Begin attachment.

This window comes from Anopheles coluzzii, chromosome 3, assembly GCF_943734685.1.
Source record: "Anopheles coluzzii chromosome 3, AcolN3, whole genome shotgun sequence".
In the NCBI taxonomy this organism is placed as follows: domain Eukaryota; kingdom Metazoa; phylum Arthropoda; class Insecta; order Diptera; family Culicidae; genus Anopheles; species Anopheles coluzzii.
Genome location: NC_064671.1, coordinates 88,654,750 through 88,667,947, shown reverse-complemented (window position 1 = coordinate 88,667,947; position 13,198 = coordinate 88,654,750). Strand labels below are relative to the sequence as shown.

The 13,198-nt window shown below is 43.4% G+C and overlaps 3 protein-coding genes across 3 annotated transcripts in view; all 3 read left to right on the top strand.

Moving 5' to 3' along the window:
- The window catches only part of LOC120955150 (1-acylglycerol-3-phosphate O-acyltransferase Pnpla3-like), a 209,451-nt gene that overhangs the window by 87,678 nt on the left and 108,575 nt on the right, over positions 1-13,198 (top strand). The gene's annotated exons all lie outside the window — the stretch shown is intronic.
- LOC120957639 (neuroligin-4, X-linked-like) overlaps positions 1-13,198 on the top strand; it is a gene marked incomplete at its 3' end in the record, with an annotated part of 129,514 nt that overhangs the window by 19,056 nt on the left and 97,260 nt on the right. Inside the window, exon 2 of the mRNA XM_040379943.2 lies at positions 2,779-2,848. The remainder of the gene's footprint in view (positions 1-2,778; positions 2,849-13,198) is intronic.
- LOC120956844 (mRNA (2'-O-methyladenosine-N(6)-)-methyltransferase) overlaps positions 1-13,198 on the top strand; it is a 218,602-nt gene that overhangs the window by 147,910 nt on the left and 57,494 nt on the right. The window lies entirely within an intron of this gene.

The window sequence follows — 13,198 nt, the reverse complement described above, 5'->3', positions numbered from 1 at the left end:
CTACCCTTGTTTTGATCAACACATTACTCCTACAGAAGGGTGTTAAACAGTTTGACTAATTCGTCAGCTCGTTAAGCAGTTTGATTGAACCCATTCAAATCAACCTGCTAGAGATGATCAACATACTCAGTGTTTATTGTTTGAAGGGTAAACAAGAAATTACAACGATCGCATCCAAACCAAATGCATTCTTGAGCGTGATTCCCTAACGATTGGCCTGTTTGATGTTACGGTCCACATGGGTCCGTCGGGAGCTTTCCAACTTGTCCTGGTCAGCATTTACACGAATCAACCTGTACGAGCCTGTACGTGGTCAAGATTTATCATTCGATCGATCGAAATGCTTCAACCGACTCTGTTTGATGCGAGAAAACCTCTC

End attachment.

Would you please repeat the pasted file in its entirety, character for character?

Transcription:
This window comes from Anopheles coluzzii, chromosome 3, assembly GCF_943734685.1.
Source record: "Anopheles coluzzii chromosome 3, AcolN3, whole genome shotgun sequence".
In the NCBI taxonomy this organism is placed as follows: domain Eukaryota; kingdom Metazoa; phylum Arthropoda; class Insecta; order Diptera; family Culicidae; genus Anopheles; species Anopheles coluzzii.
Genome location: NC_064671.1, coordinates 88,654,750 through 88,667,947, shown reverse-complemented (window position 1 = coordinate 88,667,947; position 13,198 = coordinate 88,654,750). Strand labels below are relative to the sequence as shown.

The 13,198-nt window shown below is 43.4% G+C and overlaps 3 protein-coding genes across 3 annotated transcripts in view; all 3 read left to right on the top strand.

Moving 5' to 3' along the window:
- The window catches only part of LOC120955150 (1-acylglycerol-3-phosphate O-acyltransferase Pnpla3-like), a 209,451-nt gene that overhangs the window by 87,678 nt on the left and 108,575 nt on the right, over positions 1-13,198 (top strand). The gene's annotated exons all lie outside the window — the stretch shown is intronic.
- LOC120957639 (neuroligin-4, X-linked-like) overlaps positions 1-13,198 on the top strand; it is a gene marked incomplete at its 3' end in the record, with an annotated part of 129,514 nt that overhangs the window by 19,056 nt on the left and 97,260 nt on the right. Inside the window, exon 2 of the mRNA XM_040379943.2 lies at positions 2,779-2,848. The remainder of the gene's footprint in view (positions 1-2,778; positions 2,849-13,198) is intronic.
- LOC120956844 (mRNA (2'-O-methyladenosine-N(6)-)-methyltransferase) overlaps positions 1-13,198 on the top strand; it is a 218,602-nt gene that overhangs the window by 147,910 nt on the left and 57,494 nt on the right. The window lies entirely within an intron of this gene.

The window sequence follows — 13,198 nt, the reverse complement described above, 5'->3', positions numbered from 1 at the left end:
CTACCCTTGTTTTGATCAACACATTACTCCTACAGAAGGGTGTTAAACAGTTTGACTAATTCGTCAGCTCGTTAAGCAGTTTGATTGAACCCATTCAAATCAACCTGCTAGAGATGATCAACATACTCAGTGTTTATTGTTTGAAGGGTAAACAAGAAATTACAACGATCGCATCCAAACCAAATGCATTCTTGAGCGTGATTCCCTAACGATTGGCCTGTTTGATGTTACGGTCCACATGGGTCCGTCGGGAGCTTTCCAACTTGTCCTGGTCAGCATTTACACGAATCAACCTGTACGAGCCTGTACGTGGTCAAGATTTATCATTCGATCGATCGAAATGCTTCAACCGACTCTGTTTGATGCGAGAAAACCTCTC